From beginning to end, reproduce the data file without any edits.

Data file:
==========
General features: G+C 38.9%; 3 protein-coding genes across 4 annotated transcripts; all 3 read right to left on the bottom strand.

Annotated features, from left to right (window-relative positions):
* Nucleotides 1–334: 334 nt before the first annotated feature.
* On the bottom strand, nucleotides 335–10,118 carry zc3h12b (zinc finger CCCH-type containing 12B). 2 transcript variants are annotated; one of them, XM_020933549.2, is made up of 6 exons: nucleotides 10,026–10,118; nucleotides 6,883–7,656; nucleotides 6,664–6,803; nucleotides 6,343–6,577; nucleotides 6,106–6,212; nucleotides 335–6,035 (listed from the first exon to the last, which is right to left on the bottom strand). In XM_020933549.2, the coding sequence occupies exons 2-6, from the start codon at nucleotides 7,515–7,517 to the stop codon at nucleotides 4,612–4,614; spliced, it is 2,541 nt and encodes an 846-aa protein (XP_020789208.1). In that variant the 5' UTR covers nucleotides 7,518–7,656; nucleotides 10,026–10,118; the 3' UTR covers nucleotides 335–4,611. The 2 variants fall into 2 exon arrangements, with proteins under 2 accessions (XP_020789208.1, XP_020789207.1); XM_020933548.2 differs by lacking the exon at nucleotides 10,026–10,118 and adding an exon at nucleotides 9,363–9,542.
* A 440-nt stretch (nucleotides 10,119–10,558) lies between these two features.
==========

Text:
General features: G+C 38.9%; 3 protein-coding genes across 4 annotated transcripts; all 3 read right to left on the bottom strand.

Annotated features, from left to right (window-relative positions):
* Nucleotides 1–334: 334 nt before the first annotated feature.
* On the bottom strand, nucleotides 335–10,118 carry zc3h12b (zinc finger CCCH-type containing 12B). 2 transcript variants are annotated; one of them, XM_020933549.2, is made up of 6 exons: nucleotides 10,026–10,118; nucleotides 6,883–7,656; nucleotides 6,664–6,803; nucleotides 6,343–6,577; nucleotides 6,106–6,212; nucleotides 335–6,035 (listed from the first exon to the last, which is right to left on the bottom strand). In XM_020933549.2, the coding sequence occupies exons 2-6, from the start codon at nucleotides 7,515–7,517 to the stop codon at nucleotides 4,612–4,614; spliced, it is 2,541 nt and encodes an 846-aa protein (XP_020789208.1). In that variant the 5' UTR covers nucleotides 7,518–7,656; nucleotides 10,026–10,118; the 3' UTR covers nucleotides 335–4,611. The 2 variants fall into 2 exon arrangements, with proteins under 2 accessions (XP_020789208.1, XP_020789207.1); XM_020933548.2 differs by lacking the exon at nucleotides 10,026–10,118 and adding an exon at nucleotides 9,363–9,542.
* A 440-nt stretch (nucleotides 10,119–10,558) lies between these two features.